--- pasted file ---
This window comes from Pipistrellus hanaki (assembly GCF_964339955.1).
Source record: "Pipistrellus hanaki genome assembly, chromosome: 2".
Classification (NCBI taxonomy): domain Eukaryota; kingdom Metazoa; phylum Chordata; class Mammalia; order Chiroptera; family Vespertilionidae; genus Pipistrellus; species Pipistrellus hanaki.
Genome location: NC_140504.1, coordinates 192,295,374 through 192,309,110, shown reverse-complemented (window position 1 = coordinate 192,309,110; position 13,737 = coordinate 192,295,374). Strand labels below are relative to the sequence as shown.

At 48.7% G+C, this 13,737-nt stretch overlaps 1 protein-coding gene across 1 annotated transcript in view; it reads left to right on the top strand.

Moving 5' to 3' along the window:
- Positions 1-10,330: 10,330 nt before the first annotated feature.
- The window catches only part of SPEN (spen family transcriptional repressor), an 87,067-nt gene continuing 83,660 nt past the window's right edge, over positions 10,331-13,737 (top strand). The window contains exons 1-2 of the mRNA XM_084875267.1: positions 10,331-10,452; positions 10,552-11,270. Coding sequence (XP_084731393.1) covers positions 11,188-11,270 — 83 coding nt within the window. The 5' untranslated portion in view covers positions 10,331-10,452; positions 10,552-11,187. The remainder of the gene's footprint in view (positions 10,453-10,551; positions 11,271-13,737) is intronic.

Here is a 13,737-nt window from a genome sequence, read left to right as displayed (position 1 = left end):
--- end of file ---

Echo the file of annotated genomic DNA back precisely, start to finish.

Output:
This window comes from Pipistrellus hanaki (assembly GCF_964339955.1).
Source record: "Pipistrellus hanaki genome assembly, chromosome: 2".
Classification (NCBI taxonomy): domain Eukaryota; kingdom Metazoa; phylum Chordata; class Mammalia; order Chiroptera; family Vespertilionidae; genus Pipistrellus; species Pipistrellus hanaki.
Genome location: NC_140504.1, coordinates 192,295,374 through 192,309,110, shown reverse-complemented (window position 1 = coordinate 192,309,110; position 13,737 = coordinate 192,295,374). Strand labels below are relative to the sequence as shown.

At 48.7% G+C, this 13,737-nt stretch overlaps 1 protein-coding gene across 1 annotated transcript in view; it reads left to right on the top strand.

Moving 5' to 3' along the window:
- Positions 1-10,330: 10,330 nt before the first annotated feature.
- The window catches only part of SPEN (spen family transcriptional repressor), an 87,067-nt gene continuing 83,660 nt past the window's right edge, over positions 10,331-13,737 (top strand). The window contains exons 1-2 of the mRNA XM_084875267.1: positions 10,331-10,452; positions 10,552-11,270. Coding sequence (XP_084731393.1) covers positions 11,188-11,270 — 83 coding nt within the window. The 5' untranslated portion in view covers positions 10,331-10,452; positions 10,552-11,187. The remainder of the gene's footprint in view (positions 10,453-10,551; positions 11,271-13,737) is intronic.

Here is a 13,737-nt window from a genome sequence, read left to right as displayed (position 1 = left end):